Natural Gas Vehicles: A Viable Solution or Just Another Pipe Dream?

Natural Gas Vehicles: A Viable Solution or Just Another Pipe Dream?

A Look at One of the Alternatives To Petroleum

An alternative to petroleum-based fuel is urgently needed to address climate change concerns, so the search is on for a car that is not only environmentally friendly, but also something that can be easily adapted into our everyday routines. One alternative of increasingly interest, which has led to a few instances of fleets making a switch, is NGVs or natural gas vehicles.

For those unfamiliar with this technology, the vehicle in question can run on compressed natural gas (which is methane stored at high pressure) or liquified natural gas (which is usually methane in a liquid form). Originally, natural gas can come either from the same places where oil deposits are found in nature or it can come in the form of biogas (or renewable natural gas), which is created from landfills and wastewater. It’s stored like any other gas in cylinders and can be transported through dedicated pipelines.

cng tank,storage,trade-offs

Tanks A Lot (of room)

The reason why NGVs are becoming so appealing is that not only is natural gas a plentiful resource that we can produce domestically, but it is also a much cleaner burning fuel. According to the Environmental Protection Agency (via Consumer Reports), CNG can reduce carbon-monoxide emissions by 90-97% and nitrogen-oxide emissions by 35-60% when compared with gasoline. However, CNG’s aren’t completely environmentally friendly, and there is much controversy surrounding how it’s widely obtained; through hydraulic fracturing (or “fracking”), which can result in upstream emissions of methane if done incorrectly. The Department of Energy cites the Argonne National Library’s GREET model as stating that while natural gas does emit 6-11% less greenhouse gases than gasoline during it’s fuel life cycle, those emissions it does release are widely the result of production-phase fuel leakage. It’s also worth noting that while it may release less GHG’s than gasoline, it takes more natural gas to do the same job as gasoline because it’s less energy dense than gas. What this means is that if you were to purchase a NGV you’d have to have a bigger tank in your car and have to refill it more often than a traditional gasoline fueled car. However, the GREET model also shows that CNG’s produce around 20-45% less smog-producing pollutants and about 5-9% less greenhouse gas than gasoline powered vehicles, though recent studies are challenging the GHG reductions (though those findings are challenged in the latest California Air Resources Board analysis in its LCFS CA-GREET 2.0 model for measuring the carbon intensities of various fuels.

So, how exactly do NGVs stack up to electric vehicles? Let’s defer to a recent study from MIT, which stated that: “While both EVs and NGVs have significant infrastructure requirements, there are major differences in their relative efficiencies. An NGV does not have comparable efficiency gains relative to electrification via natural gas generation. In general, 1,000 cubic feet of natural gas, converted to electricity, yields 457 miles in an EV. This same 1,000 cf in an NGV would only have a range of around 224 miles.”

However, an article by Forbes contradicts this saying that a “four-door CNG taxi with a tank that can hold the equivalent of 15 gallons of fuel can get close to 300 miles on a tank. 200 miles is easy. Most mid-range and economy-level EVs like the Nissan Leaf get almost 100 miles on a charge.” At this point these contradicting studies could be the result of different methods of research or using different vehicles from each other. (Ed. Note: some of the confusion is comparing apples and oranges, in this case relative energy efficiencies with real-world functionality.)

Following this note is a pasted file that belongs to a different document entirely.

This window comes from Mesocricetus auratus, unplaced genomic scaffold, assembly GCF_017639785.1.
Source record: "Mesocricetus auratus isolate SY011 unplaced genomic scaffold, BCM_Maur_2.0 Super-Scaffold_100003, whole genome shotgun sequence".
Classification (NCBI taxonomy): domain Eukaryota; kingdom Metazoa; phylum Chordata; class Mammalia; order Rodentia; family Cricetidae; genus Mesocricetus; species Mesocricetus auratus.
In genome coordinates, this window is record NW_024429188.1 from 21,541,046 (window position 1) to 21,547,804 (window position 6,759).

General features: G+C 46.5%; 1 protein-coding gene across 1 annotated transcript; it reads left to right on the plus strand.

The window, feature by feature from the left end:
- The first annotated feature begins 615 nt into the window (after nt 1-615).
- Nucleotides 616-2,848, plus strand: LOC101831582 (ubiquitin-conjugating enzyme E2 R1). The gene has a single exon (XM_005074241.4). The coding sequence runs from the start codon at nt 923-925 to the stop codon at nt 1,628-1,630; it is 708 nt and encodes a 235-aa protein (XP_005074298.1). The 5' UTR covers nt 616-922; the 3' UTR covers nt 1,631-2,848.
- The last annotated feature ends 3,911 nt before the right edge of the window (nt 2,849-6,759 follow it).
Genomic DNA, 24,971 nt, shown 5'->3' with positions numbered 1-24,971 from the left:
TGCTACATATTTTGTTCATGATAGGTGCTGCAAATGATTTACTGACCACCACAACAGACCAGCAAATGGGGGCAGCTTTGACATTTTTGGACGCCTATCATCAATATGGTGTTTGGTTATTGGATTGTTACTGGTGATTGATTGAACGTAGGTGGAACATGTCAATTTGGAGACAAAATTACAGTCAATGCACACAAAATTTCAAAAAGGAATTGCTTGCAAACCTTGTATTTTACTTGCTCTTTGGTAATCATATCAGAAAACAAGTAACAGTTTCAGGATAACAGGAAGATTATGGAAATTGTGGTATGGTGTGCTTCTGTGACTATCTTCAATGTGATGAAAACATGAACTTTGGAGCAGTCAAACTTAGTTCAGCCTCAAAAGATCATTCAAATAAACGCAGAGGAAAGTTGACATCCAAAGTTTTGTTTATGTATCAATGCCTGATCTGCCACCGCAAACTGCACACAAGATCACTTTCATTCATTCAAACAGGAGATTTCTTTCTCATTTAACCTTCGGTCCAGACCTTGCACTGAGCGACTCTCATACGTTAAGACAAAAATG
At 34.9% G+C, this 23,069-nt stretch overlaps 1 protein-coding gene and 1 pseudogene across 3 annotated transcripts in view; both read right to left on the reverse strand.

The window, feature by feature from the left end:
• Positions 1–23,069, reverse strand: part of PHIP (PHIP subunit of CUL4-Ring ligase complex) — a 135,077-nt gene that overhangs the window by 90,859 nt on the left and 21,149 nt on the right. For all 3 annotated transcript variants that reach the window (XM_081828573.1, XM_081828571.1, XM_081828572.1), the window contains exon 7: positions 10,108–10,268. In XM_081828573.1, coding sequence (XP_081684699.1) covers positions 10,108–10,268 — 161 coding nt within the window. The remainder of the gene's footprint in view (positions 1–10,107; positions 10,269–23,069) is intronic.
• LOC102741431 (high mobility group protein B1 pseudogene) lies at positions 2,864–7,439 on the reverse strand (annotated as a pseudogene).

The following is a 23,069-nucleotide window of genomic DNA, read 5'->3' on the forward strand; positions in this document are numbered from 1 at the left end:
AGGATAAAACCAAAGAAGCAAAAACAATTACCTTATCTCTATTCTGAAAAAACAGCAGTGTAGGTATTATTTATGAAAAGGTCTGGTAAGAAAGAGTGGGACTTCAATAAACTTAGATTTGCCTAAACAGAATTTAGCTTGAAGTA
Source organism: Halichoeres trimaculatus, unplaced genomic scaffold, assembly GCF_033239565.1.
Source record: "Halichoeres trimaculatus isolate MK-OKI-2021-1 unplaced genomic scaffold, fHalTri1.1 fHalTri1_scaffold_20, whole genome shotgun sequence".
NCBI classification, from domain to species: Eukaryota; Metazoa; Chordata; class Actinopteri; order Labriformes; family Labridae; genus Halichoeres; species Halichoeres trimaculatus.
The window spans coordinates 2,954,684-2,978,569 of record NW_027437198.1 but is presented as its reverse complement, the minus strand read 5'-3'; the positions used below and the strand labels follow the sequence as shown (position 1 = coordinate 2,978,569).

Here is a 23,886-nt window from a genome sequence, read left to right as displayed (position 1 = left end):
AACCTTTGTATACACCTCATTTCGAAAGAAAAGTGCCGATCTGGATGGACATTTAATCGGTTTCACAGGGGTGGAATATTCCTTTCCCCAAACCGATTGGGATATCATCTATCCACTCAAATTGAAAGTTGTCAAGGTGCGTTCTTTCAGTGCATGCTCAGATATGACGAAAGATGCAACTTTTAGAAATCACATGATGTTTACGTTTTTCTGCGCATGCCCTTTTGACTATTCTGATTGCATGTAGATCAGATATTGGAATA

Another strike against natural gas is the lack of infrastructure, high cost of storage, and lack of availability here in the U.S. While traditional gas stations are abundant, NGV fueling stations are few and far between due to the general lack

honda,civic, natural gas,cng,badge

A Badge of Honor

of demand with the DOE showing only 746 in the continental United States. Also, chances are if you do find a NGV fueling station, it’s only available to fleets belonging to companies like AT&T and UPS who use NGV’s.

However, there are companies and municipalities advocating for CNG. Honda is building a CNG gas station in Columbia, Ohio, in concert with Columbia Gas of Ohio, and some states have decided to use CNG to fuel their mass transit fleets. The Sun Tran transit line in Tucson, Arizona is fueled exclusively by CNG, and many transit agencies and other entities in the state of California has been using CNG powered buses also.

The bottom line with CNG vehicles appears to be this: We’ve got a ways to go before it becomes a truly viable option for all consumers. At this phase, while CNGs can be seen as better for the environment in some aspects, their lack of availability in the United States, paired with the shortage of public fueling stations makes them generally an impossibility for those who aren’t willing to the costly trouble of installing a home fueling station. Also, for consumers (other than fleet customers) there is only one model available, the compact Honda Civic. However, based on the dropping cost of natural gas, it’s potential to boost the American economy, and a growing concern for environmental health, it’s likely that CNG’s will pick up steam sooner rather than later. Right now they may not be the most viable option for the average person, but it’s something that we could see become commonplace in the future.

Related Stories You Might Want to Check Out:

Road Test: 2013 Honda Civic Natural Gas

Electric Cars Compete with Natural Gas and Diesel for Green Car of the Year

Natural Gas

Electric Trucks, Hybrid Diesel Cars, Alt Fuel Vehicles

Electric Trucks, Hybrid Diesel Cars, Alt Fuel Vehicles

Ford Transit Connect ElectricBy Tom Bartley. The Advanced Clean Transportation (ACT) EXPO, May 4-6, 2011, at the Long Beach Convention Center had 42 on display and 25 ride-n-drive alternative fuel vehicles running on natural gas, propane, biofuels, hydrogen, and electricity. This is the largest conference of its type in the US this year, taking over from the dropped AFVI/Clean Cities annual conferences.